Saturday, March 30, 2013

Five notable works of accidental theology

Christian Wiman's books include Every Riven Thing, winner of the Ambassador Book Award in poetry, and Stolen Air: Selected Poems of Osip Mandelstam. His new book is My Bright Abyss: Meditation of a Modern Believer.

In an interview with Christianity Today, he said: "I read a lot of theology, even though I am almost always frustrated by it. Thomas Merton once said that trying "to solve the problem of God" is like trying to see your own eyes. No doubt that's part of it. There is something absurd about formulating faith, systematizing God. I am usually more moved—and more moved toward God—by what one might call accidental theology, the best of which is often art, sometimes even determinedly secular art."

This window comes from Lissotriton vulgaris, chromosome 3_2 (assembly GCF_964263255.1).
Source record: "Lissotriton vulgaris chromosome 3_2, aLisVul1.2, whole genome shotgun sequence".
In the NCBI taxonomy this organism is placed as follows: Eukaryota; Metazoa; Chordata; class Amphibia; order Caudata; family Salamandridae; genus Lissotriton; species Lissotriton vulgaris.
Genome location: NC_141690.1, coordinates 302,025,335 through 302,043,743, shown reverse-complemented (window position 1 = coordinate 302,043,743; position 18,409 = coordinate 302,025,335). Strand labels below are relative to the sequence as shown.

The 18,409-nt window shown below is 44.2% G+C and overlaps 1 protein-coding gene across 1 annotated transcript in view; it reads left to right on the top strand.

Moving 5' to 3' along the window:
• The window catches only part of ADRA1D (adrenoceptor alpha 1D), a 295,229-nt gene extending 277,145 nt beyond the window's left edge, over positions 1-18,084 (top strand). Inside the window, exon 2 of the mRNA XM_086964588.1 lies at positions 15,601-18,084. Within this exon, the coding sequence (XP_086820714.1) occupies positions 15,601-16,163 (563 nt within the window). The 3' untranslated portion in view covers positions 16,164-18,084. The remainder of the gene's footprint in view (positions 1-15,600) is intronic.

One of Wiman's five top works of accidental theology, as told to the Wall Street Journal:
by Fanny Howe (2000)

In a better world, Fanny Howe's masterpiece, "Indivisible," would be as well known as the works of Marilynne Robinson or Cormac McCarthy (to name two other novelists who could easily be on this list). The book is almost impossible to classify. It is a complex and propulsive story first: The narrator, a spiritual autodidact in extreme turmoil, locks her husband in a closet on the first page, and we don't learn why until the last chapter. It is literary criticism, studded with brain-shaking observations like this one, of Henry Adams: "He was an atheist but in the spirit of one who wants to protect God from himself." ("Himself" here is Adams.) Best of all, though, is the book's fusion of prayer and poetry, dangerous madness and redemptive mysticism: "I don't like the word 'worship' ... because it is idolatrous to separate yourself from God like that."
Read about another book on Wiman's list.

--Marshal Zeringue